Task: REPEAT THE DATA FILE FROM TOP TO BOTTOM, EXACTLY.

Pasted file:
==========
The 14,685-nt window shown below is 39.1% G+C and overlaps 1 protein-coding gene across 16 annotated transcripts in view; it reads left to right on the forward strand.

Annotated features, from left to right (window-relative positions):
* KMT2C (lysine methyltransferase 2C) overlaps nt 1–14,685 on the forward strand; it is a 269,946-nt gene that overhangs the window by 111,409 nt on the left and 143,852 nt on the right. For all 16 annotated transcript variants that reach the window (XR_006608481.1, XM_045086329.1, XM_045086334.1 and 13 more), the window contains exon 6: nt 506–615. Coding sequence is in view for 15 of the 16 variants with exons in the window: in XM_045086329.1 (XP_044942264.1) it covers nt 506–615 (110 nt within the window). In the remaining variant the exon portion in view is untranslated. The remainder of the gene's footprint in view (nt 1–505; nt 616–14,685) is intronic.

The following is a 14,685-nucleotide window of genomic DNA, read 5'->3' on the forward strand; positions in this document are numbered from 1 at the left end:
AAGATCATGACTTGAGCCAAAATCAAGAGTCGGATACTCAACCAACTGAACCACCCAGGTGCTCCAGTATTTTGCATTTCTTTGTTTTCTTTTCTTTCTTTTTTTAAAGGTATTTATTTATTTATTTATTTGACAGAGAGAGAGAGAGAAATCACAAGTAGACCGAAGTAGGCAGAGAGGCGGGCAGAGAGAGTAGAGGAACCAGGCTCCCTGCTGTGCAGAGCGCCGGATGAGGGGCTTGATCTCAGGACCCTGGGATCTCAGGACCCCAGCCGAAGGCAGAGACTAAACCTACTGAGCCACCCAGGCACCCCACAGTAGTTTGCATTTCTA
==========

The 14,685-nt window shown below is 39.1% G+C and overlaps 1 protein-coding gene across 16 annotated transcripts in view; it reads left to right on the forward strand.

Annotated features, from left to right (window-relative positions):
* KMT2C (lysine methyltransferase 2C) overlaps nt 1–14,685 on the forward strand; it is a 269,946-nt gene that overhangs the window by 111,409 nt on the left and 143,852 nt on the right. For all 16 annotated transcript variants that reach the window (XR_006608481.1, XM_045086329.1, XM_045086334.1 and 13 more), the window contains exon 6: nt 506–615. Coding sequence is in view for 15 of the 16 variants with exons in the window: in XM_045086329.1 (XP_044942264.1) it covers nt 506–615 (110 nt within the window). In the remaining variant the exon portion in view is untranslated. The remainder of the gene's footprint in view (nt 1–505; nt 616–14,685) is intronic.

The following is a 14,685-nucleotide window of genomic DNA, read 5'->3' on the forward strand; positions in this document are numbered from 1 at the left end:
AAGATCATGACTTGAGCCAAAATCAAGAGTCGGATACTCAACCAACTGAACCACCCAGGTGCTCCAGTATTTTGCATTTCTTTGTTTTCTTTTCTTTCTTTTTTTAAAGGTATTTATTTATTTATTTATTTGACAGAGAGAGAGAGAGAAATCACAAGTAGACCGAAGTAGGCAGAGAGGCGGGCAGAGAGAGTAGAGGAACCAGGCTCCCTGCTGTGCAGAGCGCCGGATGAGGGGCTTGATCTCAGGACCCTGGGATCTCAGGACCCCAGCCGAAGGCAGAGACTAAACCTACTGAGCCACCCAGGCACCCCACAGTAGTTTGCATTTCTA